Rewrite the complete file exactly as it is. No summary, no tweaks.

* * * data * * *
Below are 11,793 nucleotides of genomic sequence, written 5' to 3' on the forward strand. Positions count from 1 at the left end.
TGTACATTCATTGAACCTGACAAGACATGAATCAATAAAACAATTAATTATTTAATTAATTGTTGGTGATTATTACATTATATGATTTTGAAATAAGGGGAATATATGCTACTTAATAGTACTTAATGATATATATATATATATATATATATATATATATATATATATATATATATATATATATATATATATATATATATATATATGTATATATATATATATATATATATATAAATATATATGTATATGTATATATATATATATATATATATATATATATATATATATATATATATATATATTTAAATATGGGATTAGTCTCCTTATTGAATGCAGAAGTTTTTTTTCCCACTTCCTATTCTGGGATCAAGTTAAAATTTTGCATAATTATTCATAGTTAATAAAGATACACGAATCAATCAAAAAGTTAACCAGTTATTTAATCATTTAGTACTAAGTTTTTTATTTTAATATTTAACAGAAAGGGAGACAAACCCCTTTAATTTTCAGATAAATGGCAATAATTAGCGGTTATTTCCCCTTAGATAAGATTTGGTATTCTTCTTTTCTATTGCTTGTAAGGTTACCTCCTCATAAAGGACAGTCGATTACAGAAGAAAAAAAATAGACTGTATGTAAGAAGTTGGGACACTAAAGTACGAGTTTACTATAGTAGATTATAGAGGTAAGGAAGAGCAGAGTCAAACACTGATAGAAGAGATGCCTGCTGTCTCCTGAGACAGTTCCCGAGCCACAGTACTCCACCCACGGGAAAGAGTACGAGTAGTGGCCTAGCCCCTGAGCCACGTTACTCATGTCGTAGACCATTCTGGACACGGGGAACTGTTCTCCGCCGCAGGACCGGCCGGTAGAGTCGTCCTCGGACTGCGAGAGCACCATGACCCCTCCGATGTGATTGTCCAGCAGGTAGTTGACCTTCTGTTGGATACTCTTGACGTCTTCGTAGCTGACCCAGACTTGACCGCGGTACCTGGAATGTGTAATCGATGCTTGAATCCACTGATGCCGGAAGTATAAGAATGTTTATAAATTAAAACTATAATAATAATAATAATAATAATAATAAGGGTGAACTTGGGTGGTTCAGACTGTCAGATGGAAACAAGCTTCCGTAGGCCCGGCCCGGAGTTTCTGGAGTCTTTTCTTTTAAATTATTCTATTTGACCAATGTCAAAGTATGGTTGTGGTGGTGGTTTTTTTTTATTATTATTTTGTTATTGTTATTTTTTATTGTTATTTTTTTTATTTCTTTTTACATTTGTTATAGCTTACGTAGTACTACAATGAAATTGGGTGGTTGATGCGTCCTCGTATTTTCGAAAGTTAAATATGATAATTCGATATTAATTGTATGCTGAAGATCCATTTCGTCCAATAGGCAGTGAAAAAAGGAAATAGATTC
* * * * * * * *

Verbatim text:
Below are 11,793 nucleotides of genomic sequence, written 5' to 3' on the forward strand. Positions count from 1 at the left end.
TGTACATTCATTGAACCTGACAAGACATGAATCAATAAAACAATTAATTATTTAATTAATTGTTGGTGATTATTACATTATATGATTTTGAAATAAGGGGAATATATGCTACTTAATAGTACTTAATGATATATATATATATATATATATATATATATATATATATATATATATATATATATATATATATATATATATATATATATGTATATATATATATATATATATATATAAATATATATGTATATGTATATATATATATATATATATATATATATATATATATATATATATATATATATTTAAATATGGGATTAGTCTCCTTATTGAATGCAGAAGTTTTTTTTCCCACTTCCTATTCTGGGATCAAGTTAAAATTTTGCATAATTATTCATAGTTAATAAAGATACACGAATCAATCAAAAAGTTAACCAGTTATTTAATCATTTAGTACTAAGTTTTTTATTTTAATATTTAACAGAAAGGGAGACAAACCCCTTTAATTTTCAGATAAATGGCAATAATTAGCGGTTATTTCCCCTTAGATAAGATTTGGTATTCTTCTTTTCTATTGCTTGTAAGGTTACCTCCTCATAAAGGACAGTCGATTACAGAAGAAAAAAAATAGACTGTATGTAAGAAGTTGGGACACTAAAGTACGAGTTTACTATAGTAGATTATAGAGGTAAGGAAGAGCAGAGTCAAACACTGATAGAAGAGATGCCTGCTGTCTCCTGAGACAGTTCCCGAGCCACAGTACTCCACCCACGGGAAAGAGTACGAGTAGTGGCCTAGCCCCTGAGCCACGTTACTCATGTCGTAGACCATTCTGGACACGGGGAACTGTTCTCCGCCGCAGGACCGGCCGGTAGAGTCGTCCTCGGACTGCGAGAGCACCATGACCCCTCCGATGTGATTGTCCAGCAGGTAGTTGACCTTCTGTTGGATACTCTTGACGTCTTCGTAGCTGACCCAGACTTGACCGCGGTACCTGGAATGTGTAATCGATGCTTGAATCCACTGATGCCGGAAGTATAAGAATGTTTATAAATTAAAACTATAATAATAATAATAATAATAATAATAAGGGTGAACTTGGGTGGTTCAGACTGTCAGATGGAAACAAGCTTCCGTAGGCCCGGCCCGGAGTTTCTGGAGTCTTTTCTTTTAAATTATTCTATTTGACCAATGTCAAAGTATGGTTGTGGTGGTGGTTTTTTTTTATTATTATTTTGTTATTGTTATTTTTTATTGTTATTTTTTTTATTTCTTTTTACATTTGTTATAGCTTACGTAGTACTACAATGAAATTGGGTGGTTGATGCGTCCTCGTATTTTCGAAAGTTAAATATGATAATTCGATATTAATTGTATGCTGAAGATCCATTTCGTCCAATAGGCAGTGAAAAAAGGAAATAGATTC